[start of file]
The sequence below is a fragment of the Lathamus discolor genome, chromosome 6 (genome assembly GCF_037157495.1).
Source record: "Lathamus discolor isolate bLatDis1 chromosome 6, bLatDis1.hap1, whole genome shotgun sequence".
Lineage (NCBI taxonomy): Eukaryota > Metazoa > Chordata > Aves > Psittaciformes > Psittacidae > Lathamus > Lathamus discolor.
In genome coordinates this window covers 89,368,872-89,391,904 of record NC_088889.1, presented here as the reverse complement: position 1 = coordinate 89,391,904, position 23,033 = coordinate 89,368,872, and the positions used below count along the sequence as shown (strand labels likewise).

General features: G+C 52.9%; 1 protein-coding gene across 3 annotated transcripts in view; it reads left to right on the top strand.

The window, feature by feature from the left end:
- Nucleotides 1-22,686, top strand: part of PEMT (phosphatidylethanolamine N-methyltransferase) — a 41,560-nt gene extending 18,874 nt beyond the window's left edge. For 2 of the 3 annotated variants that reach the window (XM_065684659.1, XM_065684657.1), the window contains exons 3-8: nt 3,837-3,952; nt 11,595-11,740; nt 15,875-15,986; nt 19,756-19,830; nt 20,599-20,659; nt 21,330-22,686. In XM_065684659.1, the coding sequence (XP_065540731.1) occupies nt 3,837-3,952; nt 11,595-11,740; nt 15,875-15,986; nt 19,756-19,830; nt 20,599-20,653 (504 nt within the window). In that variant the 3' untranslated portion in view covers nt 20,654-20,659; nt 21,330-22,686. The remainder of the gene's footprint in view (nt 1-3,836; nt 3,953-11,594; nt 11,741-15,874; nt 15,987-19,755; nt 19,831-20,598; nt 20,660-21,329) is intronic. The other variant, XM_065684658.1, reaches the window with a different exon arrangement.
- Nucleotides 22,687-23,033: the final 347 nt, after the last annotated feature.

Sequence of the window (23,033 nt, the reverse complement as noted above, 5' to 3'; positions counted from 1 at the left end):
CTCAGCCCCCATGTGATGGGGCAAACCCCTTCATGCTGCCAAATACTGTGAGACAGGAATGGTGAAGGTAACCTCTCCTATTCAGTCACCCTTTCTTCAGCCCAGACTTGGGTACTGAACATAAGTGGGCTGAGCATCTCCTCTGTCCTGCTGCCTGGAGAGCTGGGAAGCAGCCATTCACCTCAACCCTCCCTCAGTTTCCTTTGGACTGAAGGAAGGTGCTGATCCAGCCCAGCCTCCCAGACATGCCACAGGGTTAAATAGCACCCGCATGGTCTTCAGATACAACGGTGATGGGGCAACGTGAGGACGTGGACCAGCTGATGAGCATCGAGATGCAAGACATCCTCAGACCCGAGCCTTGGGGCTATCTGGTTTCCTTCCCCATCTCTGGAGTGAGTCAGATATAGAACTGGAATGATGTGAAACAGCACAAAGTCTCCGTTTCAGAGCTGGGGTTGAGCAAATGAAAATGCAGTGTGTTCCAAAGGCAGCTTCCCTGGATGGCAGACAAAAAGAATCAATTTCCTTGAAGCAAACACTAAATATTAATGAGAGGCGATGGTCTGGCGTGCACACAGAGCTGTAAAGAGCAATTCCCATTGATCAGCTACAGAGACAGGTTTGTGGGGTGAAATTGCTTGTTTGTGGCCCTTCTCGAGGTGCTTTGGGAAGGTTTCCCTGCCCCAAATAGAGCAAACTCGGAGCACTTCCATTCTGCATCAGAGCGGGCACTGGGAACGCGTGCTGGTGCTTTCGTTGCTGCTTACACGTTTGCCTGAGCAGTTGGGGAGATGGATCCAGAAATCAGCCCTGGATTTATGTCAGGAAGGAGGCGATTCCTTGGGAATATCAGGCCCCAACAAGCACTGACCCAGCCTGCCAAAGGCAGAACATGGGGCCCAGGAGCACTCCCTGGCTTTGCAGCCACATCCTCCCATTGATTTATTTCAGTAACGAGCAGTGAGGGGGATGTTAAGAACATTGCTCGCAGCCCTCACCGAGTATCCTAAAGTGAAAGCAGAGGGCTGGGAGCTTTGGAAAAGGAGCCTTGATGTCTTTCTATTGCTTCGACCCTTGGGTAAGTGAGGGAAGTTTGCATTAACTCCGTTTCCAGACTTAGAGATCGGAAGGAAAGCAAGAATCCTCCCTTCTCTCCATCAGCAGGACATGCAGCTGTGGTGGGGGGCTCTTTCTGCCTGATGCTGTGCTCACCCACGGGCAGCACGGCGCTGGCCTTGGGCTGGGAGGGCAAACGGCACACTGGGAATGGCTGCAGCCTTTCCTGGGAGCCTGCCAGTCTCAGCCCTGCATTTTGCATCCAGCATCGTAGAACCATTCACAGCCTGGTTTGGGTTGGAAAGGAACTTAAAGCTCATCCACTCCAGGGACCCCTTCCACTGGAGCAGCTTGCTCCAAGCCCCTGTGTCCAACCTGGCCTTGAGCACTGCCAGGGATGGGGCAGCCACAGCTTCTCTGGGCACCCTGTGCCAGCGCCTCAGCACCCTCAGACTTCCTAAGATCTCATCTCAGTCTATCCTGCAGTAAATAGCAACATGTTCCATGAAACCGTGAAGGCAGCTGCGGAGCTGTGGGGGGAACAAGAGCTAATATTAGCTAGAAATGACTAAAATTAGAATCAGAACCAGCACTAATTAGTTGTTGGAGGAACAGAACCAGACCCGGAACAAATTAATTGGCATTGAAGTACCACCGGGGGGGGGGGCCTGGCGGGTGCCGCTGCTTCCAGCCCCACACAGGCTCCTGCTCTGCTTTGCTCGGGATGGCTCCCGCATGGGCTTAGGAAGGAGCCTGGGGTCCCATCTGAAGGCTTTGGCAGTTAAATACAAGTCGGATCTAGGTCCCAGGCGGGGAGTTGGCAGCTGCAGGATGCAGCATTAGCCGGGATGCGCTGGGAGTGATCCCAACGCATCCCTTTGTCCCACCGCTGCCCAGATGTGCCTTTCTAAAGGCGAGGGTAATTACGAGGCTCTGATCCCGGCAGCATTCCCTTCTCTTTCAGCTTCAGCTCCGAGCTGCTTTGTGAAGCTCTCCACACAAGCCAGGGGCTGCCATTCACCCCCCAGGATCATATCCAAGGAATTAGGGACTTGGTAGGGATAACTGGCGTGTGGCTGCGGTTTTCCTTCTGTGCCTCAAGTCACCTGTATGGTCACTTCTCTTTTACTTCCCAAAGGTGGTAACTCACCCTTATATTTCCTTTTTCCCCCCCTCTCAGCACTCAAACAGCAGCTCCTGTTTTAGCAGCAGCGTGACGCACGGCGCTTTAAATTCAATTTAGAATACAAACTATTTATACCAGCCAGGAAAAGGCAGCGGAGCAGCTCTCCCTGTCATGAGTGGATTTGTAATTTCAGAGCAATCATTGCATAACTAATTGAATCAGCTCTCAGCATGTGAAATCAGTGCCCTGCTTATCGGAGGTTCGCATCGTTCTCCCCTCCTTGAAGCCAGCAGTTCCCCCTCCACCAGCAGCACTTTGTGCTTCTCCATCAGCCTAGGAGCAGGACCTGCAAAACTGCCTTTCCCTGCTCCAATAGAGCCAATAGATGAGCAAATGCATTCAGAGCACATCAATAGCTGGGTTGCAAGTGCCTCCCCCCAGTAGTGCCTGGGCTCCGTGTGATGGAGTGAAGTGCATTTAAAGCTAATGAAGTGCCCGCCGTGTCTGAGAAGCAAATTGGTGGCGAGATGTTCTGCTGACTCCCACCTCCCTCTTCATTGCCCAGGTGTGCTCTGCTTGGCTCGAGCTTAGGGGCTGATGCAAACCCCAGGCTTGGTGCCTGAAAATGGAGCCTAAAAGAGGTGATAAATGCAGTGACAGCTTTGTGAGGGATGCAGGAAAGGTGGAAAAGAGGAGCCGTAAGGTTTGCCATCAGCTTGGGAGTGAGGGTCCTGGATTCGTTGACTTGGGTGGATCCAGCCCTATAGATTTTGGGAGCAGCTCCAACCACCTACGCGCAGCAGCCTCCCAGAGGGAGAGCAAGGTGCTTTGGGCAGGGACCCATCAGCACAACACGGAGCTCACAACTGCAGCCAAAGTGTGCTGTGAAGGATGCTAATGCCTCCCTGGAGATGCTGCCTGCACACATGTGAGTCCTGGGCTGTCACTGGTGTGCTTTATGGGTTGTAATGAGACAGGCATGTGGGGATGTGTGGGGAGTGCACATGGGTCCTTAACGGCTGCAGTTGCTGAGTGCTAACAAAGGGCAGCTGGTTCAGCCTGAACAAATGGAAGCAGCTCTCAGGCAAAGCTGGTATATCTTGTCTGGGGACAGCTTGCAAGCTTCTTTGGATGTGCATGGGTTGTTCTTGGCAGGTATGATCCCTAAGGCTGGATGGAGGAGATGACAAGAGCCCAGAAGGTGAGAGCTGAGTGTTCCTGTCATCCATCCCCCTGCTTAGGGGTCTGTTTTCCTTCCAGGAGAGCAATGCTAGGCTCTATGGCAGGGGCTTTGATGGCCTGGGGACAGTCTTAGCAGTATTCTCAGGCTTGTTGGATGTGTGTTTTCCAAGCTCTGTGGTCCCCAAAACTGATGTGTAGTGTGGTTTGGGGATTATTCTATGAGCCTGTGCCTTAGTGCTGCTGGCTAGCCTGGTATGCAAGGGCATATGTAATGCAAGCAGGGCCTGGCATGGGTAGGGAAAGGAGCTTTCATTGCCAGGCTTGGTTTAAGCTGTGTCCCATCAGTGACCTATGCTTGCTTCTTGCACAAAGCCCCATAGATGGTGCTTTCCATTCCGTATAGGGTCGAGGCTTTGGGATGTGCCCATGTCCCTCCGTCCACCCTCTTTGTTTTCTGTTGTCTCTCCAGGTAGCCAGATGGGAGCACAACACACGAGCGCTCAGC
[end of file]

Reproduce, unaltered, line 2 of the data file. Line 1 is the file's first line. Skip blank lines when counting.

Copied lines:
Source record: "Lathamus discolor isolate bLatDis1 chromosome 6, bLatDis1.hap1, whole genome shotgun sequence".